Rock & Roll Hall Of Fame postpones induction ceremony over coronavirus
As the coronavirus outbreak continues to affect the world, the entertainment industry has had to adapt by canceling and postponing events. The Rock & Roll Hall Of Fame has become one of the latest to announce a planned event will no longer proceed.
The Cleveland-based museum shared a statement from Rock and Roll Hall of Fame President Joel Peresman Thursday, notifying the public that their induction ceremony set for May 2 at Cleveland’s Public Hall has been postponed.
The fan-dividing Class of 2020 includes Depeche Mode, The Doobie Brothers, Whitney Houston, Nine Inch Nails, The Notorious B.I.G. and T. Rex. Currently, the Rock Hall is looking to reschedule at a later date.
“We are very disappointed to announce the postponement of this year’s Rock and Roll Hall of Fame Induction Ceremony,” Peresman says. “Our first concern is to the health and safety of our attendees and artists and we are complying to the direction of the local and state authorities and common sense. We look forward to rescheduling the ceremony and will make that announcement at the earliest convenience.”
As of Thursday, five people in Ohio have tested positive for coronavirus. The first three were in Cuyahoga County where Cleveland is located, leading to a state of emergency. Since then, two more patients have been diagnosed in neighboring Stark and Trumbull counties. As of Wednesday, more than 1,2000 cases have been diagnosed nationwide.
Currently, there isn’t a vaccine to prevent COVID-19, but the Center For Disease Control has shared some preventive measures. These include staying home when you’re sick and avoiding close contact with others who are ill. Avoid touching your eyes, nose and mouth, and cover your cough or sneeze with a tissue and discard immediately.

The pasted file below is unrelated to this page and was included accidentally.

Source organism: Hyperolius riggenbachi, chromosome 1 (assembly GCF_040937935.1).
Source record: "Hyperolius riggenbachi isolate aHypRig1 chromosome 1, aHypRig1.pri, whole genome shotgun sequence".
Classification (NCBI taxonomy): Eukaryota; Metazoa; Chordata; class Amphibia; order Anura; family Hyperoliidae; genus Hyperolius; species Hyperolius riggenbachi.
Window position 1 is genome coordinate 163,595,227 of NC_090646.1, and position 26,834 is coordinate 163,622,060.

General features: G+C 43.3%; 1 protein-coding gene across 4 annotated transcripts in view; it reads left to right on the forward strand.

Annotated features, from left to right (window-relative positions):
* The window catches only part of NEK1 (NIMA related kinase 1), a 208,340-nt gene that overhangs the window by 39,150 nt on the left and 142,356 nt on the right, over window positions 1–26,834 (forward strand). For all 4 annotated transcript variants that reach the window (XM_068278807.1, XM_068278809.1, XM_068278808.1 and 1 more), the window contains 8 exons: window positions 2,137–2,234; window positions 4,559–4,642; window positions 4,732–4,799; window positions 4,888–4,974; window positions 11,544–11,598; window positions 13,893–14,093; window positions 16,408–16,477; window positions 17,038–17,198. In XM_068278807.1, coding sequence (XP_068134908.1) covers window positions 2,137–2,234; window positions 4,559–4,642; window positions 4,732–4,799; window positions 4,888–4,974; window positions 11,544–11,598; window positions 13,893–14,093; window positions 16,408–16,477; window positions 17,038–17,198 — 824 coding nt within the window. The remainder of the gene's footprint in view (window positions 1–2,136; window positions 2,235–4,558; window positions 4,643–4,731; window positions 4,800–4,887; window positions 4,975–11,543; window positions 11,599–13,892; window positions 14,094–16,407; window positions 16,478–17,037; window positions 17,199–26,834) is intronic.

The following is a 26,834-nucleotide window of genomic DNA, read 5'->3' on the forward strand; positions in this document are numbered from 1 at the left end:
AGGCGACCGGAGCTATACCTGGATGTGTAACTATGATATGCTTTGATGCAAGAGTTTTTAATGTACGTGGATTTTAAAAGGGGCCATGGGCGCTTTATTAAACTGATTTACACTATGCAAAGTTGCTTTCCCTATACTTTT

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On Dec. 31, 2019, several cases of pneumonia in Wuhan, China were reported to the World Health Organization. Wild animals sold at The Huanan Seafood Wholesale Market were believed to be the source, so the business was closed by health authorities. Chinese scientists later suggested through a study that it was imported from elsewhere.
On Jan. 7, authorities identified it as the coronavirus or COVID-19. Four days later, the first death was confirmed in China. By Jan. 22, there are 547 confirmed cases in the country. China has since reached 80,552 confirmed cases and more than 3,000 deaths.
On Jan. 30, the first person in the United States was confirmed to be infected by person-to-person transmission in Illinois. Since then, more than 225 coronavirus cases have been confirmed across the U.S. with 12 deaths as of Thursday. The House passed $8 billion in emergency funding to fight the virus Thursday.
On Feb. 24, Marilyn Manson was among the first to cancel a trip to Asia with Live Nation revealing the shock rocker’s highly-anticipated performance at Hong Kong’s AsiaWorld-Expo on March 18 was no longer happening. While neither Manson nor Live Nation released an official reason for the cancelation, it’s assumed it’s related to coronavirus concerns.
Four days later, Green Day postponed their Asian tour. Set to embark out on the Hella Mega tour in support of their latest album Father Of All…, the leg would’ve have taken them through Singapore, Bangkok, Hong Kong and a few other notable dates.
Since then, Avril Lavigne, Set It Off, YUNGBLUD and Slipknot have also canceled their tours to Asia. Miami’s Ultra Music Festival postponed to 2021, and a petition to cancel SXSW began as corporate sponsors and artists such as Ozzy Osbourne and Trent Reznor pull appearances. The festival officially canceled the following day. Thursday night, the fourth person in New Zealand was diagnosed to have the coronavirus days after attending a Tool show.
This week, Coachella shifted 6 months, My Chemical Romance postponed Japan shows and Washington and California enacted large event bans among other cancellations. Some festivals such as Reading & Leeds have shared they will be “going ahead as planned” amid the coronavirus pandemic.
Concerns over the virus have also affected the film industry. Disney made the decision to postpone the live-action Mulan release date in China after nearly 70,000 theaters were closed. The next installment in the James Bond franchise, No Time To Die, was set to open April 10 but has since shifted worldwide to November.
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